Obviously, kids' minds must have worked so much more simply in the mid-'50s.

The lunchbox photos came from Tamara Ricci's Etsy store, BeholdAllThingsNew.

Thursday, September 5, 2013

Back to school: buying supplies at G.C. Murphy

I'm going to take a break from writing about the pool because kids are back in school and that evoked some back-to-school memories of buying school supplies at G.C. Murphy.

Murphy's, located at 561 Merchant Street where the Dollar General store now is, was my favorite place to buy school supplies. They were sold in the annex connected to the right of the main store and to the left of Enlow's Shoes.

The school supplies were located toward the back of the annex, on the left side. I loved to look over the pencils, erasers, rulers, and tiny notebooks sold individually and stocked on a waist-high wooden counter with glass partitions forming a small bin for each type of item.

There were big, fat black pencils if you were just learning to print; yellow #2 pencils; small plastic pencil sharpeners; cap erasers to put on the top of your pencil after you wore away its original eraser; pink wedge erasers--didn't they smell good?; wooden and a variety of plastic rulers; metal scissors with blunt tips so you didn't poke out an eye if you fell while running with them. Those scissors tended not to cut very well, but safety first!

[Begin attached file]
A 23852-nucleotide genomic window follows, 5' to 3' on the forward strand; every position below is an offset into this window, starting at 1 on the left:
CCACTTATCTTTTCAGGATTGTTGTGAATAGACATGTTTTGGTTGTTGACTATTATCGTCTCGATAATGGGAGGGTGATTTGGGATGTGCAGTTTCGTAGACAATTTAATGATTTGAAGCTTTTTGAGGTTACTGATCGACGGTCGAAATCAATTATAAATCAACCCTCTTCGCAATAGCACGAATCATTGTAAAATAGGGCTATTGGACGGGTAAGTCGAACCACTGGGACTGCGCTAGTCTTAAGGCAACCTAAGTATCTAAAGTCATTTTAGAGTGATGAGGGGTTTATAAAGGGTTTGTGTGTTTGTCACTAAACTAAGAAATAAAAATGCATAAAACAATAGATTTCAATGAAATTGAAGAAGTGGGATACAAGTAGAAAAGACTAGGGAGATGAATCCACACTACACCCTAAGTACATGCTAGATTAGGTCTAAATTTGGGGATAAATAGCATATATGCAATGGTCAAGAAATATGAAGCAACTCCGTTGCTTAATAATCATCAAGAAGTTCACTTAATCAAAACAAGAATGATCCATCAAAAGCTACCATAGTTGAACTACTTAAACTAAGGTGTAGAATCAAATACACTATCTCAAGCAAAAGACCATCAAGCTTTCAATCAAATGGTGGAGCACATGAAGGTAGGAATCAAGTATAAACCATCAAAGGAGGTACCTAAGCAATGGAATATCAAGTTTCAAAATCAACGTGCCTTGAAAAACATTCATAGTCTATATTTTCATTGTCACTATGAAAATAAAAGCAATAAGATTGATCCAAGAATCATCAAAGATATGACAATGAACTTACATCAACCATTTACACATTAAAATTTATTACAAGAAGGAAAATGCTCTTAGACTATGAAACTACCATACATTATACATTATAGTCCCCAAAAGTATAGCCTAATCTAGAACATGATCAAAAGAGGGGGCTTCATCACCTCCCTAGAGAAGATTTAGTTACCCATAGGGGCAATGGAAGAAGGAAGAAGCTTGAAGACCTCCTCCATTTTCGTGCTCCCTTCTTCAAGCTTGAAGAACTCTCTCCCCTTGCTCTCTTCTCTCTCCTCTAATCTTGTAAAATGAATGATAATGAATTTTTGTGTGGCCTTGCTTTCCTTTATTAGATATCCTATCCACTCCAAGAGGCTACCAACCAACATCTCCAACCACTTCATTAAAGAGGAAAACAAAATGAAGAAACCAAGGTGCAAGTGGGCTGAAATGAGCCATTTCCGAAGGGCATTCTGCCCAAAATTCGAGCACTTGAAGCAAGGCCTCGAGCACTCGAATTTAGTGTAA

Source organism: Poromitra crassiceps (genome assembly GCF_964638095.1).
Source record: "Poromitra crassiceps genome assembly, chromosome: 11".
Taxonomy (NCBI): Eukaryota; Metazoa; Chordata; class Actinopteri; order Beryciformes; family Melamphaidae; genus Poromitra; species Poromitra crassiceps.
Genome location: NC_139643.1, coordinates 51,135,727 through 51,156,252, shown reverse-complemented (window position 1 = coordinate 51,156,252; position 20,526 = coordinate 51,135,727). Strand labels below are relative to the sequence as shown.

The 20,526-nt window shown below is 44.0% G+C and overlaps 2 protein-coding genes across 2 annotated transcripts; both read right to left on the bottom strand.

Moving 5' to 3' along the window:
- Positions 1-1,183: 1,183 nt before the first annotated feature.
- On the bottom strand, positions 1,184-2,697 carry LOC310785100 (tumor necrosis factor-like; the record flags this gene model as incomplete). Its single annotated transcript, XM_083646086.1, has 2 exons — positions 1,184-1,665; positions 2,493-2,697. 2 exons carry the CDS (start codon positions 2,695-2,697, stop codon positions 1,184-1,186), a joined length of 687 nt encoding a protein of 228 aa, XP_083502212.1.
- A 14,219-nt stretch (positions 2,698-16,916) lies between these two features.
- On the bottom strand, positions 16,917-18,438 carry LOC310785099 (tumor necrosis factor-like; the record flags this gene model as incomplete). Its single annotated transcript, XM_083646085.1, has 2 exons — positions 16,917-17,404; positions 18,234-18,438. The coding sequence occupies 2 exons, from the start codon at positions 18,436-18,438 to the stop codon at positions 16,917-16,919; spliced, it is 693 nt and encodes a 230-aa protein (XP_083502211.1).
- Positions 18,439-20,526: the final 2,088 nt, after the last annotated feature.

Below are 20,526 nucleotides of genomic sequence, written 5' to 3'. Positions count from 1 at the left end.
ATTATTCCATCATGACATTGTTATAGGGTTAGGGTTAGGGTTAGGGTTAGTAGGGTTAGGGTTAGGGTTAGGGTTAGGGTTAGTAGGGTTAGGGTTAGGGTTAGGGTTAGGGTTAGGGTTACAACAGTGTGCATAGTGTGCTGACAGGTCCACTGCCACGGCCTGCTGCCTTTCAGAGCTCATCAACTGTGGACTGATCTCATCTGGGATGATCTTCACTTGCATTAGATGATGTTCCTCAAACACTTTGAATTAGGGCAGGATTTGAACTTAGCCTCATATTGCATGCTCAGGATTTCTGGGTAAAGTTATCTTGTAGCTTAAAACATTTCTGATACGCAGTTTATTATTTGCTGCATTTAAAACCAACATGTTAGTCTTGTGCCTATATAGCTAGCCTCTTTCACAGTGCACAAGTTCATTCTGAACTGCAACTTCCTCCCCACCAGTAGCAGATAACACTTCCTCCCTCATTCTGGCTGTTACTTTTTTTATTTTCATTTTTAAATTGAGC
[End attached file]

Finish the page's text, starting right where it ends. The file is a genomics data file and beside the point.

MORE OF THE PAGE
But even though I could, and often did, buy those supplies separately, in my early elementary years, nothing was more wonderful than getting a pretty cardboard pencil box already filled with school supplies. The pencil box usually had products that were inferior to the supplies sold separately: one or two pencils; a small, hard eraser; a plastic pencil sharpener; a thin plastic six-inch ruler; a small plastic protractor; and a few waxy crayons. But it had compartments! And my favorite pencil box of all time had two levels; the lower one was a drawer that slid out.

When I got older I liked buying ball point pens--I favored inexpensive, retractable and refillable ones with blue ink and colored plastic barrels.

I never got really excited about black composition books, tablets, or binders, but once I got into high school, no binder was acceptable except one covered with blue denim cloth and a spring clip inside the front cover. I know some kids would write or draw on theirs, but I didn't do that. I preferred mine unadorned.

But Crayola Crayons! Now those were exciting! Especially once I got beyond the thick ones used by kindergarteners and early elementary kids. More colors. More choices about number of Crayons in the box: 16, 24, 32! I was never fond of the smaller boxes because they didn't have my two favorite colors: midnight blue and burnt sienna. Of course, after 1958 when Crayola introduced the big 64 Crayon box--with a sharpener built into the box!--I wanted needed it. A box that big wasn't always practical for a small girl carrying a small bookbag to take to school. But at home, oh, yeah!